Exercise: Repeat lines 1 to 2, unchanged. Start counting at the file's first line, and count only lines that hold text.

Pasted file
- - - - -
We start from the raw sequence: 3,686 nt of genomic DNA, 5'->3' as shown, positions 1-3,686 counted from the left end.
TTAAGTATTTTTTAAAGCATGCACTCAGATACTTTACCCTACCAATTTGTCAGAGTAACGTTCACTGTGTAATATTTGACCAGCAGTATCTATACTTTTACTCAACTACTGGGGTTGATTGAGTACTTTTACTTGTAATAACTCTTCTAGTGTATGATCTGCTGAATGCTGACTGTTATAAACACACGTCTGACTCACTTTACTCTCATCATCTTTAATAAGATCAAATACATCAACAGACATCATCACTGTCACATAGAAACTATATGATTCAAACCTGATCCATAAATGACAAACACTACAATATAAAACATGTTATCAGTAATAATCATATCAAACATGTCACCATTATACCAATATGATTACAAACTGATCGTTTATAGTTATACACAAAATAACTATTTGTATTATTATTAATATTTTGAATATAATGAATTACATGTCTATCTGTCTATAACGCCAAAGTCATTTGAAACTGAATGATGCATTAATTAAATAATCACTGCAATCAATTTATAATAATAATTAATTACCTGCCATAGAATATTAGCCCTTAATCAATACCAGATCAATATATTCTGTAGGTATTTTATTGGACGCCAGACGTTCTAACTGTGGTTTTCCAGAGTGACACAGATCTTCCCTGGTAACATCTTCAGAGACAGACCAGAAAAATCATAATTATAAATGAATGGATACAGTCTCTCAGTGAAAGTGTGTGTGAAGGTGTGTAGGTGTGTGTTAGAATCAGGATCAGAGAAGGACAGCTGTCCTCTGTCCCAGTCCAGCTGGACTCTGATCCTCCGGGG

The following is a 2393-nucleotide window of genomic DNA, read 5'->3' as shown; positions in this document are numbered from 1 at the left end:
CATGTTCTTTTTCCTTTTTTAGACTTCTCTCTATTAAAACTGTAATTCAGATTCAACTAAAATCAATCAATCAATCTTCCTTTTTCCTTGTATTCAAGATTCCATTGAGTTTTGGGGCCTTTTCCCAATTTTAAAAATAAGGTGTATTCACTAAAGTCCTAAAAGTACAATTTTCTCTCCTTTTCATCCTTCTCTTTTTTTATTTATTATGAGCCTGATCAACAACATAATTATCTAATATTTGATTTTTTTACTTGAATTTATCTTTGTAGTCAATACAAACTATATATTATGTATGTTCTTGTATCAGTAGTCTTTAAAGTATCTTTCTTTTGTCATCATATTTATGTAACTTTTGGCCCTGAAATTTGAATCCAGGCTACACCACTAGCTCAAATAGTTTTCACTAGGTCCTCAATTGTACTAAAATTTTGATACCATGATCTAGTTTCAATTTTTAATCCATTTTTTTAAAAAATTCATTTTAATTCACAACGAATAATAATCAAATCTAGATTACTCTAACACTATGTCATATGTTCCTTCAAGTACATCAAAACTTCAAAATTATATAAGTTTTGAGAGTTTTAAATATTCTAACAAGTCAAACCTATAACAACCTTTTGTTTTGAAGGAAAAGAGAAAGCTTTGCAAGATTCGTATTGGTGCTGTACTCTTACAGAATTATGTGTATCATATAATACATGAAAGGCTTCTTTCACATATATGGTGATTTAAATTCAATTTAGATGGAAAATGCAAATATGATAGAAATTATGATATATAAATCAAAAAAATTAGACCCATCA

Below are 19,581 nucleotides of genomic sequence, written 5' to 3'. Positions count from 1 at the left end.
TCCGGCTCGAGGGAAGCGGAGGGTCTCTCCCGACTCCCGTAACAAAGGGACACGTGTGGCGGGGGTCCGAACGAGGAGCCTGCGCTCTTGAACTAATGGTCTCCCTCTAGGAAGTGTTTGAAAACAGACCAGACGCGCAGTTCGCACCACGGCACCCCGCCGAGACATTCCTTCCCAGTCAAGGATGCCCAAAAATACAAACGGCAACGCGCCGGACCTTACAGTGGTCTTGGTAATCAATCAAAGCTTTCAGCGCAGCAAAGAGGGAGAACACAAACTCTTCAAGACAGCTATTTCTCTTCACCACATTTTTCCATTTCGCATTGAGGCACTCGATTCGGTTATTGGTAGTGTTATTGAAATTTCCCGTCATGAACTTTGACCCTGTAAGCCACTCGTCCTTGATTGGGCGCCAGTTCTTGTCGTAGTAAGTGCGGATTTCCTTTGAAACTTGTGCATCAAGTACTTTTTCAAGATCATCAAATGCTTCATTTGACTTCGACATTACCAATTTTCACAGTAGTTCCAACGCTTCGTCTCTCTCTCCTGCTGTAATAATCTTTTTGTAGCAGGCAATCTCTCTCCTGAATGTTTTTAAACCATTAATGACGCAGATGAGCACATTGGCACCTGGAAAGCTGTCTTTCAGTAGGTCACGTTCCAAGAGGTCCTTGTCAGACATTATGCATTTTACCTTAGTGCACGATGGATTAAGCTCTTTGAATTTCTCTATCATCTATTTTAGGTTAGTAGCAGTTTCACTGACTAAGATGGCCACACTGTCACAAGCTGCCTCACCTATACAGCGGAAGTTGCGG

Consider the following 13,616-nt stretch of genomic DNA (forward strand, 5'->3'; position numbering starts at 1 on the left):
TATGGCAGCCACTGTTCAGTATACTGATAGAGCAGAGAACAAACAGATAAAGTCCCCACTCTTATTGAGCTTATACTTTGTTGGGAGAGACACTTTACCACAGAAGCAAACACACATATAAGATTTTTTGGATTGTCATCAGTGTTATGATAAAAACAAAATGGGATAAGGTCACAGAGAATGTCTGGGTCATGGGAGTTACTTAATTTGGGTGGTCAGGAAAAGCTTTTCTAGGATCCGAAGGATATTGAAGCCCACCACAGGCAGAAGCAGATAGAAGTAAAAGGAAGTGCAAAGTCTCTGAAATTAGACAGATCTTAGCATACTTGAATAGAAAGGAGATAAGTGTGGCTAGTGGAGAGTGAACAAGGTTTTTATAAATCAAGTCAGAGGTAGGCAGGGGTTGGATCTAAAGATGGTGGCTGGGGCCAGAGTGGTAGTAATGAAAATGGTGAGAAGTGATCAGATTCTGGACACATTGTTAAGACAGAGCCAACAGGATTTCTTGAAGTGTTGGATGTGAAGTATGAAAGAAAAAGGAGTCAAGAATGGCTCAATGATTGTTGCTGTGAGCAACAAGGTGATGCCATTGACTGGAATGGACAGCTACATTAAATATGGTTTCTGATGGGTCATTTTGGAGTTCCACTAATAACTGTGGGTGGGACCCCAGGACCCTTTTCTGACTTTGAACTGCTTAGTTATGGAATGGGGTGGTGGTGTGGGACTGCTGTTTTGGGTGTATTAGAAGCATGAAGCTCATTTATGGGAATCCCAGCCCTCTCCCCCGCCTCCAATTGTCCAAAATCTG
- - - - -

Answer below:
We start from the raw sequence: 3,686 nt of genomic DNA, 5'->3' as shown, positions 1-3,686 counted from the left end.
TTAAGTATTTTTTAAAGCATGCACTCAGATACTTTACCCTACCAATTTGTCAGAGTAACGTTCACTGTGTAATATTTGACCAGCAGTATCTATACTTTTACTCAACTACTGGGGTTGATTGAGTACTTTTACTTGTAATAACTCTTCTAGTGTATGATCTGCTGAATGCTGACTGTTATAAACACACGTCTGACTCACTTTACTCTCATCATCTTTAATAAGATCAAATACATCAACAGACATCATCACTGTCACATAGAAACTATATGATTCAAACCTGATCCATAAATGACAAACACTACAATATAAAACATGTTATCAGTAATAATCATATCAAACATGTCACCATTATACCAATATGATTACAAACTGATCGTTTATAGTTATACACAAAATAACTATTTGTATTATTATTAATATTTTGAATATAATGAATTACATGTCTATCTGTCTATAACGCCAAAGTCATTTGAAACTGAATGATGCATTAATTAAATAATCACTGCAATCAATTTATAATAATAATTAATTACCTGCCATAGAATATTAGCCCTTAATCAATACCAGATCAATATATTCTGTAGGTATTTTATTGGACGCCAGACGTTCTAACTGTGGTTTTCCAGAGTGACACAGATCTTCCCTGGTAACATCTTCAGAGACAGACCAGAAAAATCATAATTATAAATGAATGGATACAGTCTCTCAGTGAAAGTGTGTGTGAAGGTGTGTAGGTGTGTGTTAGAATCAGGATCAGAGAAGGACAGCTGTCCTCTGTCCCAGTCCAGCTGGACTCTGATCCTCCGGGG